“Yeah, definitely,” confirms Damien in response to Pat’s description of their latest album. “There are all sorts of styles blended in there compared to before, where maybe the other albums were more rockabilly. As Pat said, this album has all the different styles in there and I think musically we have stepped it up a little bit and it’s sort of a snapshot in time compared to the last record where you can see that progression.”
Hopefully, Pat Capocci will continue to remain adventurous when it comes to the various musical references being sliced and chopped into the ever expanding melting pot because it is a formula that functions to great effect and one projected compellingly when it comes to performing live. As it stands, ‘Call Of The Wild’ is a mighty fine record and one that is due to receive the 45 vinyl treatment in the coming weeks with the song ‘Slave For The Beat’ on Wild Records.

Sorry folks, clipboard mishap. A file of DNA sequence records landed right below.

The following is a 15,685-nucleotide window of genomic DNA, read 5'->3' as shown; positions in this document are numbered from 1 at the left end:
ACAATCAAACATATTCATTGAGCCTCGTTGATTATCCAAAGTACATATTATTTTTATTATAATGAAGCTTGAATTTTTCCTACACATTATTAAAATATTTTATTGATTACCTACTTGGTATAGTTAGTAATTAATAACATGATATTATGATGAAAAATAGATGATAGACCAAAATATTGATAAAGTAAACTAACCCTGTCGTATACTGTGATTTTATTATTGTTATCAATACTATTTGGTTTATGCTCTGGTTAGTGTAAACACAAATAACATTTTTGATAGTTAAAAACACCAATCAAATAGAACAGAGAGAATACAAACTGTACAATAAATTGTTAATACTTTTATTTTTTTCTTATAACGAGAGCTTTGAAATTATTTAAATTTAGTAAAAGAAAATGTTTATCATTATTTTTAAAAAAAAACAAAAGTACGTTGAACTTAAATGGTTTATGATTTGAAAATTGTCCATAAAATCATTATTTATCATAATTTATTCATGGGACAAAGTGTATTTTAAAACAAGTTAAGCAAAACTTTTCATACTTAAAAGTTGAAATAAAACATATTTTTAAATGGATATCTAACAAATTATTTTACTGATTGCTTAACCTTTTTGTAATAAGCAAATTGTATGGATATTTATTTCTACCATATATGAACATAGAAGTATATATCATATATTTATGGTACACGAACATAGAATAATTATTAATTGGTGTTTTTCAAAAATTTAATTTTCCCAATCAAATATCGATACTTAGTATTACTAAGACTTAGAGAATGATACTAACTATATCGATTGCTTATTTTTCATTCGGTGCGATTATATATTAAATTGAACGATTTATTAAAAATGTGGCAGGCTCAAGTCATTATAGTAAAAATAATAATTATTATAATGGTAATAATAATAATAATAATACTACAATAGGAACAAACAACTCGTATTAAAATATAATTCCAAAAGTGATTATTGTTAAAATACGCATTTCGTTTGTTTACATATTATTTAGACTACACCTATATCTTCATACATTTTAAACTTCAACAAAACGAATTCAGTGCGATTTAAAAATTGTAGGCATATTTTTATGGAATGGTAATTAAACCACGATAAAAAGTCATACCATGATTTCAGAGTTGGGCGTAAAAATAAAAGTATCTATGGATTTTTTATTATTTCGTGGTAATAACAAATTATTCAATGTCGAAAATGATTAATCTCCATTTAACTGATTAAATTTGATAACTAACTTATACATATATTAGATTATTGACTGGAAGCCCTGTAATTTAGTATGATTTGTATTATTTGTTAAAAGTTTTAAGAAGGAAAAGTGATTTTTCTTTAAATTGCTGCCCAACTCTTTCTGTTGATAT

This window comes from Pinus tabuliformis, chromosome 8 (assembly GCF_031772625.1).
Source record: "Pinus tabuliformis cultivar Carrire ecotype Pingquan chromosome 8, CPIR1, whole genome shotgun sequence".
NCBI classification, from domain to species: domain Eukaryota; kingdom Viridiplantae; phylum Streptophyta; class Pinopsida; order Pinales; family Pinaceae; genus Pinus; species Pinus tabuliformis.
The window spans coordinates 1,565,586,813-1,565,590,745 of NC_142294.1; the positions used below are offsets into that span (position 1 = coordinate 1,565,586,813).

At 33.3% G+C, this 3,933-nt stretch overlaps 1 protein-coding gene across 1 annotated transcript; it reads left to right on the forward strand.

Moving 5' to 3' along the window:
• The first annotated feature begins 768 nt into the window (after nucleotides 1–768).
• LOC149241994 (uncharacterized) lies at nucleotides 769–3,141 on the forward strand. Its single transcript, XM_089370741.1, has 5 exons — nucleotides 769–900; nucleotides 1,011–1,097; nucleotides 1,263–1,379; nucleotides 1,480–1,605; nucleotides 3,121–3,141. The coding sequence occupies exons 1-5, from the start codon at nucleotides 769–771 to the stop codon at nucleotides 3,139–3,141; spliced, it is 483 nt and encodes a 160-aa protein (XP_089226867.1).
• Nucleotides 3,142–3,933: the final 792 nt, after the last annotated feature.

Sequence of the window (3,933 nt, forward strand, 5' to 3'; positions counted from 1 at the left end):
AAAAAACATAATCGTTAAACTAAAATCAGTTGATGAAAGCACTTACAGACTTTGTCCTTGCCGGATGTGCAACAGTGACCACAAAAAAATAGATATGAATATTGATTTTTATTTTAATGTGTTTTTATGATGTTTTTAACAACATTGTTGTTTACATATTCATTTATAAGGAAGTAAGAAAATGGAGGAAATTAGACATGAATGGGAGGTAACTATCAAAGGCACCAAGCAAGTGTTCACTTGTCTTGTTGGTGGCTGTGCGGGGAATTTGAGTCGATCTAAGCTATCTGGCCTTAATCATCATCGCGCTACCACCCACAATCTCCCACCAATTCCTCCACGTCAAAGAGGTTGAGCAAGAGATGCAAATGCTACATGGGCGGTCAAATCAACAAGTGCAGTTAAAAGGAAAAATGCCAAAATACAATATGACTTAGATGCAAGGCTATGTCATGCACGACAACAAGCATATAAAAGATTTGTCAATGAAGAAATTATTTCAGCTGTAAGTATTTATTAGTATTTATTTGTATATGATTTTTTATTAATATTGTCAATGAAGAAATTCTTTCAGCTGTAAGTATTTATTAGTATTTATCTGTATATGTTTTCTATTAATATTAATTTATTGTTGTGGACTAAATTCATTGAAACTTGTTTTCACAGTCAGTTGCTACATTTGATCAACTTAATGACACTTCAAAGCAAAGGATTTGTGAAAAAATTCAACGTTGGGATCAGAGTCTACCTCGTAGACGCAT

“We are trying to do a 45 of our own with the song ‘Slave For The Beat’ that will be released on Wild Records,” explains Pat. “In terms of recordings, we have been working on new songs as Damien and I have been writing some songs together and that’s much the same vibe as what we’ve been doing before.”
“So we’re aiming to keep all those different influences in there, and I guess keep playing, keep doing what we’re doing and try to get better as musicians. More importantly, try not to get sick of each other along the way!” concludes Damien laughing.
I always listen to The Clash as they're always on high rotation due to being a favourite [of mine]."